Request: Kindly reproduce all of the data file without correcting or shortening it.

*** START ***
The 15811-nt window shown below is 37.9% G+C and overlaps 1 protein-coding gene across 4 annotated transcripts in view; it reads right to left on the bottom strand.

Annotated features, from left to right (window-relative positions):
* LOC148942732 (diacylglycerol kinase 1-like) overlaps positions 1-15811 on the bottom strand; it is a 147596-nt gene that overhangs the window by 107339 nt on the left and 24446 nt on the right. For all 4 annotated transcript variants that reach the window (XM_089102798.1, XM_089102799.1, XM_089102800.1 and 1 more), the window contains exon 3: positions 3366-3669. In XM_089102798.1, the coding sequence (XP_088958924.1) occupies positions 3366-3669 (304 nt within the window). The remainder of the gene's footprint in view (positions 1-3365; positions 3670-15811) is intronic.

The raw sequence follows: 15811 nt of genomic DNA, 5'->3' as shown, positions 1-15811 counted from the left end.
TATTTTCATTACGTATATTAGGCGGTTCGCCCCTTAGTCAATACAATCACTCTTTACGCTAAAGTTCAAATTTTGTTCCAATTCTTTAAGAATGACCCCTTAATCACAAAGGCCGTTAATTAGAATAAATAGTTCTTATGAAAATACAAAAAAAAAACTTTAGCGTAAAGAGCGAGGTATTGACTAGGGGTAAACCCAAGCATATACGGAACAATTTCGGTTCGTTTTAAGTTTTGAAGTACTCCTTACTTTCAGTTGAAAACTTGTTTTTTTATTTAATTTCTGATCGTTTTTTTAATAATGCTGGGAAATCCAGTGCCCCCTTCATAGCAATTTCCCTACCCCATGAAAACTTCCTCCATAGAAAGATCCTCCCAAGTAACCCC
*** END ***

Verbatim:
The 15811-nt window shown below is 37.9% G+C and overlaps 1 protein-coding gene across 4 annotated transcripts in view; it reads right to left on the bottom strand.

Annotated features, from left to right (window-relative positions):
* LOC148942732 (diacylglycerol kinase 1-like) overlaps positions 1-15811 on the bottom strand; it is a 147596-nt gene that overhangs the window by 107339 nt on the left and 24446 nt on the right. For all 4 annotated transcript variants that reach the window (XM_089102798.1, XM_089102799.1, XM_089102800.1 and 1 more), the window contains exon 3: positions 3366-3669. In XM_089102798.1, the coding sequence (XP_088958924.1) occupies positions 3366-3669 (304 nt within the window). The remainder of the gene's footprint in view (positions 1-3365; positions 3670-15811) is intronic.

The raw sequence follows: 15811 nt of genomic DNA, 5'->3' as shown, positions 1-15811 counted from the left end.
TATTTTCATTACGTATATTAGGCGGTTCGCCCCTTAGTCAATACAATCACTCTTTACGCTAAAGTTCAAATTTTGTTCCAATTCTTTAAGAATGACCCCTTAATCACAAAGGCCGTTAATTAGAATAAATAGTTCTTATGAAAATACAAAAAAAAAACTTTAGCGTAAAGAGCGAGGTATTGACTAGGGGTAAACCCAAGCATATACGGAACAATTTCGGTTCGTTTTAAGTTTTGAAGTACTCCTTACTTTCAGTTGAAAACTTGTTTTTTTATTTAATTTCTGATCGTTTTTTTAATAATGCTGGGAAATCCAGTGCCCCCTTCATAGCAATTTCCCTACCCCATGAAAACTTCCTCCATAGAAAGATCCTCCCAAGTAACCCC